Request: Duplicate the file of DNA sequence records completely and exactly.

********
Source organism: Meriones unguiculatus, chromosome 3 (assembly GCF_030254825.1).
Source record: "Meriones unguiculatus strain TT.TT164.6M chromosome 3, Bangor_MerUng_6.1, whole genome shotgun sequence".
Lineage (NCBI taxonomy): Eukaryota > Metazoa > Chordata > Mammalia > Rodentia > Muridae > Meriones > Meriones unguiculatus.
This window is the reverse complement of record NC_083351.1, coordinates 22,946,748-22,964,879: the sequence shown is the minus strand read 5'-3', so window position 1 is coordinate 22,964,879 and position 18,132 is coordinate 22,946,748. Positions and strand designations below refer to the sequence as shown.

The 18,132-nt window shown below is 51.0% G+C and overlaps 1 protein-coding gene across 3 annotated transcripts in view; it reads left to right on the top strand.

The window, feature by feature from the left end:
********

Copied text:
Source organism: Meriones unguiculatus, chromosome 3 (assembly GCF_030254825.1).
Source record: "Meriones unguiculatus strain TT.TT164.6M chromosome 3, Bangor_MerUng_6.1, whole genome shotgun sequence".
Lineage (NCBI taxonomy): Eukaryota > Metazoa > Chordata > Mammalia > Rodentia > Muridae > Meriones > Meriones unguiculatus.
This window is the reverse complement of record NC_083351.1, coordinates 22,946,748-22,964,879: the sequence shown is the minus strand read 5'-3', so window position 1 is coordinate 22,964,879 and position 18,132 is coordinate 22,946,748. Positions and strand designations below refer to the sequence as shown.

The 18,132-nt window shown below is 51.0% G+C and overlaps 1 protein-coding gene across 3 annotated transcripts in view; it reads left to right on the top strand.

The window, feature by feature from the left end: